All you need to do is pass the string ":memory:" to sqlite3_openxxx
and it will open a memory-backed database.  That said I think your
first order of business should be to try and define a good abstraction
around the whole thing. While my C++ is a little rusty heres some C#
pseudo code to get you started:
public abstract class DbObject
        // gets /sets the current versionid of this object. set = undo
        protected virtual long VersionID
                set     {...}
        // the 'instanceid' of this object
        protected long ObjectID{get;set;}
        protected object getValue(string propertyName);
        protected void setValue(string propertyName, object value);

On Mon, Aug 18, 2008 at 7:39 PM, Darren Landrum
> Jeffrey Becker wrote:
>> As a solution I suggest you come up
>> with two slightly different schemas one with change-tracking and one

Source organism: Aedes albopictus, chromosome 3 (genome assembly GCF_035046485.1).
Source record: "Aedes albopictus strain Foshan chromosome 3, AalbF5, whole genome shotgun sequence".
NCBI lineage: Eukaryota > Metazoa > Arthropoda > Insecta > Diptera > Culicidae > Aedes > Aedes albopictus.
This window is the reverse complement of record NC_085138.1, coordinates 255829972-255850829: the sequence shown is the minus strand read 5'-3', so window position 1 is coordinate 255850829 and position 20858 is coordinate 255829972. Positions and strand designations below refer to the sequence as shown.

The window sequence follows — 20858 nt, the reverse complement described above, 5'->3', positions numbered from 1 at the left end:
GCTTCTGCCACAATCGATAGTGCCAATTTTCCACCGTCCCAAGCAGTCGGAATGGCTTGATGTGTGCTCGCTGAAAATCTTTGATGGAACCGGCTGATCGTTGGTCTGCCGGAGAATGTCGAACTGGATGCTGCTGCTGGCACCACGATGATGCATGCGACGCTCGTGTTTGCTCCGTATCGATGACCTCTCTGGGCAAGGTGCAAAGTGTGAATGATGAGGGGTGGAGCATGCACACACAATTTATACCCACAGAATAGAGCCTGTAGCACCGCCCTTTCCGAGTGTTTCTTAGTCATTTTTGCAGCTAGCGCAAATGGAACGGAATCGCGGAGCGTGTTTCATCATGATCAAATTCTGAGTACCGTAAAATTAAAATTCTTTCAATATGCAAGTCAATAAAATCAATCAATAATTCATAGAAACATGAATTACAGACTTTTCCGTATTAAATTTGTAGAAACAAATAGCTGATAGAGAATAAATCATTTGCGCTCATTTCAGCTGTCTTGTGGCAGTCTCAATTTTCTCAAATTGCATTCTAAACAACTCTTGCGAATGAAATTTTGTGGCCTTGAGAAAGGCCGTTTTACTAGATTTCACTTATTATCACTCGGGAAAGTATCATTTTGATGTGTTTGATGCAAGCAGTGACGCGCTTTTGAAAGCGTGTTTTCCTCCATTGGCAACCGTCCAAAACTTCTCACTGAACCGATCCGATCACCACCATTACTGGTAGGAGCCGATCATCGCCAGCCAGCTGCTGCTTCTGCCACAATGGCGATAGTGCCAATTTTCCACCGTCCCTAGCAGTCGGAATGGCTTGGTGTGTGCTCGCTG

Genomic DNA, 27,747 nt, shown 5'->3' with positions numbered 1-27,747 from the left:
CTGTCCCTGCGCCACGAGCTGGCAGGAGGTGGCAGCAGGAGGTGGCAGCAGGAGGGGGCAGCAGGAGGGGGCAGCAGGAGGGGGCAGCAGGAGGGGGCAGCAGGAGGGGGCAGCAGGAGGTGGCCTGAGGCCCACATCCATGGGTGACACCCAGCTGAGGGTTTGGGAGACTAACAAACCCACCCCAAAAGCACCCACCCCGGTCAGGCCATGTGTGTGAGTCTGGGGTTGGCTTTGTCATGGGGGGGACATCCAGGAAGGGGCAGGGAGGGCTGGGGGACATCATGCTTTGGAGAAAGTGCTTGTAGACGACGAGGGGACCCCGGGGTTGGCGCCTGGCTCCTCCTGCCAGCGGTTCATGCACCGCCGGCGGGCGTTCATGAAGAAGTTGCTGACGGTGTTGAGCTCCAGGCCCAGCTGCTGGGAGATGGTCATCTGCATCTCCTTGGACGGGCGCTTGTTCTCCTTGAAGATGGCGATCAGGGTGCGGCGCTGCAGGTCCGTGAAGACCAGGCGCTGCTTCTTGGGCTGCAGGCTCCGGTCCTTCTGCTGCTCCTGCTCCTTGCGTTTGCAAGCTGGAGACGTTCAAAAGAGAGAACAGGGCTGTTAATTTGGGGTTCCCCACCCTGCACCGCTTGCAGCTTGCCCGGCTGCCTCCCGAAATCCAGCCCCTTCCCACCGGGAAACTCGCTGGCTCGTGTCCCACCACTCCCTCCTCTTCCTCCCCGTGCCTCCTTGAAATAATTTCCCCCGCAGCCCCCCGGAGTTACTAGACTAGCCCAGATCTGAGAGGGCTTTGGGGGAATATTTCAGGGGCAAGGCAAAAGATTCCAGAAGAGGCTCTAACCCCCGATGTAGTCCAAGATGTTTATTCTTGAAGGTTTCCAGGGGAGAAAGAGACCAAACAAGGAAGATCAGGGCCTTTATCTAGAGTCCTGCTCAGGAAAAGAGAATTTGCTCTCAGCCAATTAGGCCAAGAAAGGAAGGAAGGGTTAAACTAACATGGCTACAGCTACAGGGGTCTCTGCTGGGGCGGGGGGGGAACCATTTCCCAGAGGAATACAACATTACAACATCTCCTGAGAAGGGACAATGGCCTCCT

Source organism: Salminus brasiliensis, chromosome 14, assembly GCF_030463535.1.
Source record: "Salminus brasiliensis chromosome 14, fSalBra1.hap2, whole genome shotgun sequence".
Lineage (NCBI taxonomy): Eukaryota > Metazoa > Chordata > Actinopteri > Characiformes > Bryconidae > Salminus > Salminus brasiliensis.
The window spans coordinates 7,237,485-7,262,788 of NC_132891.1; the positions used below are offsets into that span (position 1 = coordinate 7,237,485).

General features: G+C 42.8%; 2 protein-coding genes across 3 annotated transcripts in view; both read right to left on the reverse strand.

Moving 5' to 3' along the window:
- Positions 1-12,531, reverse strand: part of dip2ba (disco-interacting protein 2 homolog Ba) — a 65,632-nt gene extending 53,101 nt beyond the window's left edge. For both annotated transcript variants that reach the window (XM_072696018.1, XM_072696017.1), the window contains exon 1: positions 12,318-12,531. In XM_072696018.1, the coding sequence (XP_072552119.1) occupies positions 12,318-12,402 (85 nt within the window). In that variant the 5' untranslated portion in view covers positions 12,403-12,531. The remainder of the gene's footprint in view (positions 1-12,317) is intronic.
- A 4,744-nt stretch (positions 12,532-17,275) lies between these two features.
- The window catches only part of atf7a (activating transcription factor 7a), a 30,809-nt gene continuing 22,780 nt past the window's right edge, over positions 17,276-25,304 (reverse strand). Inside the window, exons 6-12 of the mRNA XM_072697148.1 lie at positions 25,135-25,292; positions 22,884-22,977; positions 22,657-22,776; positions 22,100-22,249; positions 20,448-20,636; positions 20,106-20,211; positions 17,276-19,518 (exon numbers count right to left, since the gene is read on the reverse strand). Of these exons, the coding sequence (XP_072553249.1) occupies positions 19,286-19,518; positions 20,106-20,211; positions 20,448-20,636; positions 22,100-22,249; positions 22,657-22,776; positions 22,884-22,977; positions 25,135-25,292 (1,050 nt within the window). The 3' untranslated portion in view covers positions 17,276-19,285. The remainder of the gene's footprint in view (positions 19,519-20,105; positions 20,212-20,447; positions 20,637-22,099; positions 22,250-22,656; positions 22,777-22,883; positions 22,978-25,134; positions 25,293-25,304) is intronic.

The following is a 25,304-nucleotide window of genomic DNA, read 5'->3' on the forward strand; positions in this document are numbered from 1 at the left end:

>> without.  The disk file will be saved without change-tracking.  When
>> you load a file, first create a connection to a :memory: database, set
>> up your schema with change tracking, attach your file and pull the
>> data from the file into your main database.  When you save, attach the
>> file again and write the data out to it from main. While it may sound
>> complex, a healthy dose of good object orientation can really help.
> That's what I wanted to do to begin with, but I got challenged on it.
> I saw an article on how to do this in tcl, but I'll have to see if I can
> figure out how to adapt that to C++. I'm assuming that I end up with a
> pointer to the in-memory database when I'm done?
> As for the change tracking, I still haven't decided exactly what I want
> to do concerning that. I think you're probably right, that storing it in
> the file in disk will just bloat the files in the long run. Most of the
> time, we just use undo two or three times to backtrack from a mistake.
> -- Darren
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